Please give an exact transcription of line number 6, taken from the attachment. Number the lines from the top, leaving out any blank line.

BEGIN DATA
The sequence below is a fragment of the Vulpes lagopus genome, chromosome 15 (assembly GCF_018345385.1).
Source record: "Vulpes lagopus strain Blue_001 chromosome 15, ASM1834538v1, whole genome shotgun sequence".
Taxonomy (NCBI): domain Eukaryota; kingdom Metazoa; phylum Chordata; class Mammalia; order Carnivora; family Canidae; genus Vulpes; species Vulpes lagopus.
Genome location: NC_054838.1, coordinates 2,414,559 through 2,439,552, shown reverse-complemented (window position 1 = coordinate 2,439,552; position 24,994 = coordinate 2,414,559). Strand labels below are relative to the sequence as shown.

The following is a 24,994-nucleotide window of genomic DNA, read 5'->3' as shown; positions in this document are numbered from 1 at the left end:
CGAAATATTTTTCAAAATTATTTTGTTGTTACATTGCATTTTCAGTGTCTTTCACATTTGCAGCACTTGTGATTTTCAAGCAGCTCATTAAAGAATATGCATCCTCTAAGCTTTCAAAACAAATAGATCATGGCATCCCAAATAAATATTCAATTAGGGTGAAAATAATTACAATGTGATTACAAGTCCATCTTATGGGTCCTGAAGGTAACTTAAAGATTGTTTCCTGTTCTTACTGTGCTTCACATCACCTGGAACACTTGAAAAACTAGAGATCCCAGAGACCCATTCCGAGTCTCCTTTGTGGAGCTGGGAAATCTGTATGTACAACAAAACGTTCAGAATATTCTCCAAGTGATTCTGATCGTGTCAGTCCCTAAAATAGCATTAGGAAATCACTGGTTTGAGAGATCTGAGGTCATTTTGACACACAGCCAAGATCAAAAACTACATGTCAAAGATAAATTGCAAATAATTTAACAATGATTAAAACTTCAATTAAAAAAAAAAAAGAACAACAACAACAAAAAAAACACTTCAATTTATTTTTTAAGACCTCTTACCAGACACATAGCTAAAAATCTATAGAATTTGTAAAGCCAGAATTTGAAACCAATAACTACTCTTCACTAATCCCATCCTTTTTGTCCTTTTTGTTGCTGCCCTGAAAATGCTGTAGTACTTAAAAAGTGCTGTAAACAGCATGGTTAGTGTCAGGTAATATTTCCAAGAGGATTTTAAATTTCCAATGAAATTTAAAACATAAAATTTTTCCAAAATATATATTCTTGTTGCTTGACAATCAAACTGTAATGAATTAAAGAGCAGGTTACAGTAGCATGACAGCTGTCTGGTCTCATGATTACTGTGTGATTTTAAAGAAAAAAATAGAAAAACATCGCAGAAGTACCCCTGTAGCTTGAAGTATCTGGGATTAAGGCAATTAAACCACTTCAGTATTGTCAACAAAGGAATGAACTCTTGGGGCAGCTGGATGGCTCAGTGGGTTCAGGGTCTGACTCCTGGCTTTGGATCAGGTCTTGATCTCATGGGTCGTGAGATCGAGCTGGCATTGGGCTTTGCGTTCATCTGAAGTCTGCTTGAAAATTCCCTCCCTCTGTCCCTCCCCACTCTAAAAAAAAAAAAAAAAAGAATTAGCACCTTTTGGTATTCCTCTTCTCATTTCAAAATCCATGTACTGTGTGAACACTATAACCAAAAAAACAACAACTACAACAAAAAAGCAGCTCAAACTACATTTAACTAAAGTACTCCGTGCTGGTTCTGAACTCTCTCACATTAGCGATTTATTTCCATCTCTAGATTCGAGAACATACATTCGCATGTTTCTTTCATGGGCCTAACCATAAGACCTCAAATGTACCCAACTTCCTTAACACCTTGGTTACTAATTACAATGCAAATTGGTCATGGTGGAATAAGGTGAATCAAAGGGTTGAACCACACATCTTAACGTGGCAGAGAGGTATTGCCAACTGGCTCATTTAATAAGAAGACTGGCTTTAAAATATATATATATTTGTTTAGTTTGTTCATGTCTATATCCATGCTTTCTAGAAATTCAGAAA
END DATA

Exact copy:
CGAAATATTTTTCAAAATTATTTTGTTGTTACATTGCATTTTCAGTGTCTTTCACATTTGCAGCACTTGTGATTTTCAAGCAGCTCATTAAAGAATATGCATCCTCTAAGCTTTCAAAACAAATAGATCATGGCATCCCAAATAAATATTCAATTAGGGTGAAAATAATTACAATGTGATTACAAGTCCATCTTATGGGTCCTGAAGGTAACTTAAAGATTGTTTCCTGTTCTTACTGTGCTTCACATCACCTGGAACACTTGAAAAACTAGAGATCCCAGAGACCCATTCCGAGTCTCCTTTGTGGAGCTGGGAAATCTGTATGTACAACAAAACGTTCAGAATATTCTCCAAGTGATTCTGATCGTGTCAGTCCCTAAAATAGCATTAGGAAATCACTGGTTTGAGAGATCTGAGGTCATTTTGACACACAGCCAAGATCAAAAACTACATGTCAAAGATAAATTGCAAATAATTTAACAATGATTAAAACTTCAATTAAAAAAAAAAAAGAACAACAACAACAAAAAAAACACTTCAATTTATTTTTTAAGACCTCTTACCAGACACATAGCTAAAAATCTATAGAATTTGTAAAGCCAGAATTTGAAACCAATAACTACTCTTCACTAATCCCATCCTTTTTGTCCTTTTTGTTGCTGCCCTGAAAATGCTGTAGTACTTAAAAAGTGCTGTAAACAGCATGGTTAGTGTCAGGTAATATTTCCAAGAGGATTTTAAATTTCCAATGAAATTTAAAACATAAAATTTTTCCAAAATATATATTCTTGTTGCTTGACAATCAAACTGTAATGAATTAAAGAGCAGGTTACAGTAGCATGACAGCTGTCTGGTCTCATGATTACTGTGTGATTTTAAAGAAAAAAATAGAAAAACATCGCAGAAGTACCCCTGTAGCTTGAAGTATCTGGGATTAAGGCAATTAAACCACTTCAGTATTGTCAACAAAGGAATGAACTCTTGGGGCAGCTGGATGGCTCAGTGGGTTCAGGGTCTGACTCCTGGCTTTGGATCAGGTCTTGATCTCATGGGTCGTGAGATCGAGCTGGCATTGGGCTTTGCGTTCATCTGAAGTCTGCTTGAAAATTCCCTCCCTCTGTCCCTCCCCACTCTAAAAAAAAAAAAAAAAAGAATTAGCACCTTTTGGTATTCCTCTTCTCATTTCAAAATCCATGTACTGTGTGAACACTATAACCAAAAAAACAACAACTACAACAAAAAAGCAGCTCAAACTACATTTAACTAAAGTACTCCGTGCTGGTTCTGAACTCTCTCACATTAGCGATTTATTTCCATCTCTAGATTCGAGAACATACATTCGCATGTTTCTTTCATGGGCCTAACCATAAGACCTCAAATGTACCCAACTTCCTTAACACCTTGGTTACTAATTACAATGCAAATTGGTCATGGTGGAATAAGGTGAATCAAAGGGTTGAACCACACATCTTAACGTGGCAGAGAGGTATTGCCAACTGGCTCATTTAATAAGAAGACTGGCTTTAAAATATATATATATTTGTTTAGTTTGTTCATGTCTATATCCATGCTTTCTAGAAATTCAGAAA